A Dangerous Engagement
by Ashley Weaver
Minotaur Books, 2019
In A Dangerous Engagement, the newest installment of Ashley Weaver’s ongoing cozy mystery series, British socialite Amory Ames unsurprisingly finds herself in the middle of yet another murder mystery. Though readers will recognize the trusty formula that the books consistently lean on – Amory and her charming devil of a husband Milo attend a social event that ends in tragedy – Weaver injects a dose of the unfamiliar into the sixth book. This time around, the Ameses find themselves traveling across the pond to New York City for the wedding of Amory’s childhood friend turned pen pal, Tabitha. But when someone in the wedding party turns up dead ahead of the big day, many questions linger. Not the least of which is whether or not the wedding will go on as planned.
The shift in location provides a much-needed challenge for Amory. She’s been an underhanded investigator in so many mysteries back in her home country that, by this point, her former adversary Detective Inspector Jones seems to practically consider her an honorary member of the force. But not only does she not know much about the city of New York, there are also cultural differences to contend with as she subjects everyone involved to her usual barrage of questions. Americans are far more forthright than the tight-lipped set to which Amory is accustomed. This may assist her in her snooping, but only if she can learn to use it to her advantage.
The book takes place in the early 1930s, so Amory and Milo disembark into a country still shackled by Prohibition, although everyone is starting to feel the tingle of its impending repeal. Amory is surprised to see how brazenly the law is ignored as she tags along with Tabitha to various venues ahead of the wedding. But, as Milo correctly notes, “They ought to have known that telling people they mustn’t have something only makes them want it more.” It’s this fact that attracts bootleggers and gangsters to the lucrative trade; their exploits are not only printed on the rap sheets of their minions, but all over the newspapers. It just so happens that Amory’s bubbly lady’s maid Winnelda considers gossip her scripture and can update her employer about the hustlers turning profits off of the Eighteenth Amendment.
One of these notorious characters, Leon De Lora, rumored to be as dashing in looks as his name suggests, runs an eponymous speakeasy in plain view and is known to turn to violence if crossed. Between tips from the wedding party, convenient funds funneling into accounts previously wiped out by the Crash, and odd encounters caught by eavesdropping, it seems likely that De Lora, or another equally dishonest character, had a hand in the crime.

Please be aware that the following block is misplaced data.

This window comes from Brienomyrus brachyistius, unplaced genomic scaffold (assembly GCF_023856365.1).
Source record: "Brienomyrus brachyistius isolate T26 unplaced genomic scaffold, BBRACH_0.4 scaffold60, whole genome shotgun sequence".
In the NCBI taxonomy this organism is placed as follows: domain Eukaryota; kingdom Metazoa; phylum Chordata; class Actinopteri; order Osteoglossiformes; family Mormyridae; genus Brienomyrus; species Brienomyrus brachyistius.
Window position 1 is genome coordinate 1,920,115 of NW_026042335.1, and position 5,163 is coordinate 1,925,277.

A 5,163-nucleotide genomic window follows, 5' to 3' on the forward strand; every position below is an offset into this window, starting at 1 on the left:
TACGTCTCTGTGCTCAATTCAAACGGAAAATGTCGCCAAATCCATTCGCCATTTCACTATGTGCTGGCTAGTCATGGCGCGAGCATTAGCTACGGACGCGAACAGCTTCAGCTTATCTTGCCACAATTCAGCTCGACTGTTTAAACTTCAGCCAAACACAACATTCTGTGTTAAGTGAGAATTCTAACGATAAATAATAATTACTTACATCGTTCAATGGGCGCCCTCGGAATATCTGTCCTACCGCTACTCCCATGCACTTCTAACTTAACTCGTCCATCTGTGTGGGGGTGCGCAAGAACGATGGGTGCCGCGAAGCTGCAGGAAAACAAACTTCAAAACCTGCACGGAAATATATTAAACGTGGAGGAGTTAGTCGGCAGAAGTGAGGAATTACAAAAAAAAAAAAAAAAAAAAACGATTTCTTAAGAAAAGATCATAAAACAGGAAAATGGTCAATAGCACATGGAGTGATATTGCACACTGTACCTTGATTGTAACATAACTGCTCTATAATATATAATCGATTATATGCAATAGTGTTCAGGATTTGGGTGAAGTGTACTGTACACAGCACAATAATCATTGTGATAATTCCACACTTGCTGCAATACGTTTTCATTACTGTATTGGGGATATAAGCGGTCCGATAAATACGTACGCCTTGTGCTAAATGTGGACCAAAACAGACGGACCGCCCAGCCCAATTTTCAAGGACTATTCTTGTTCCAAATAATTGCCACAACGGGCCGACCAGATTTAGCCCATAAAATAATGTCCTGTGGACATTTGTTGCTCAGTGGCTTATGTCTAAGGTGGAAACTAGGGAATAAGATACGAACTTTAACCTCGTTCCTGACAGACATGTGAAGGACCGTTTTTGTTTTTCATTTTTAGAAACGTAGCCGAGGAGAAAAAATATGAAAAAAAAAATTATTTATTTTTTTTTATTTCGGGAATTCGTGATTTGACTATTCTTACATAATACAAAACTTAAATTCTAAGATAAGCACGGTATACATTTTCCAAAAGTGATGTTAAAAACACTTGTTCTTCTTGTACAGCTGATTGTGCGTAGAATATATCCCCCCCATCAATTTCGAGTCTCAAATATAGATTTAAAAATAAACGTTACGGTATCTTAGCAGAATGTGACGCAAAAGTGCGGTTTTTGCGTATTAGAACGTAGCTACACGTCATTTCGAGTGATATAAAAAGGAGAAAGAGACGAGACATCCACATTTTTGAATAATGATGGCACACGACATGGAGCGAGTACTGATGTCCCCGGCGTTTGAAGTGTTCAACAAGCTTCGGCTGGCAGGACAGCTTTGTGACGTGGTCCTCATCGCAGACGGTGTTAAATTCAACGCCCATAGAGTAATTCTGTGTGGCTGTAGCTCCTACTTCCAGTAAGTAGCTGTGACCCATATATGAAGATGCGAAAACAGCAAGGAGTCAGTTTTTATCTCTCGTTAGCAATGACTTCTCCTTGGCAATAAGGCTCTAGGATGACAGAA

Not content to accept any one possible explanation, Amory takes turns suspecting each member of the wedding party. She’s playing catch-up, trying to glean as much information about the unfamiliar crowd while also attempting to be discreet. She finds that she doesn’t even entirely know how individuals within the group became acquainted with one another and no one would expect her to procure their entire history in such a small window of time. For this, she’ll rely on her somewhat-reluctant other half to use his charm to win over the men and maybe even temporarily go back to his former rapscallion ways for the good of the cause.
While this is helpful for Amory’s investigation, it proves to be a painful reminder of the early, less happy days of their marriage. Through this series, we’ve seen the pair begin to mend all that was previously broken and enter a much better phase of their relationship, but that doesn’t mean that every wound has closed over. In this book, Amory worries about how well she and Milo have learned to keep one another out of the loop. In fact, she’s about had it with the lack of transparency in the world in general:
I felt suddenly very weary. Why must there always be so many secrets? It seemed no matter where I went, people were always hiding things and making them worse with their deceit. Lies never worked out well in the end; they always managed to hurt people more than the truth might have.
Perhaps inspired by frank nature of the Americans they’re surrounded by, Milo and Amory resolve to be honest with one another, regardless of the personal cost. It marks another step forward for the pair who seem to have used these first six books of the series as a form of pre-marital counseling they never got to enjoy. They have always knows they are crazy about one another, but, no doubt through lack of example, don’t entirely know how to be good partners. Yet the end of this book very much feels like one last element has clicked into place to allow Milo and Amory to graduate to a whole new level.
Though the mystery is not the most sophisticated Weaver has crafted, this installment was clearly intended to highlight relationships and their importance to the characters. Finally meeting Tabitha, a character often referred to in previous books, will likely be a treat for readers and the chemistry between the married pair is as electric as ever. Most importantly, this book sets up exciting changes in the future our main characters, giving readers probable cause for elation that Weaver is far from done writing these delightful mysteries.
—Olive Fellows is a young professional and Booktuber (at http://youtube.com/c/abookolive) living in Pittsburgh.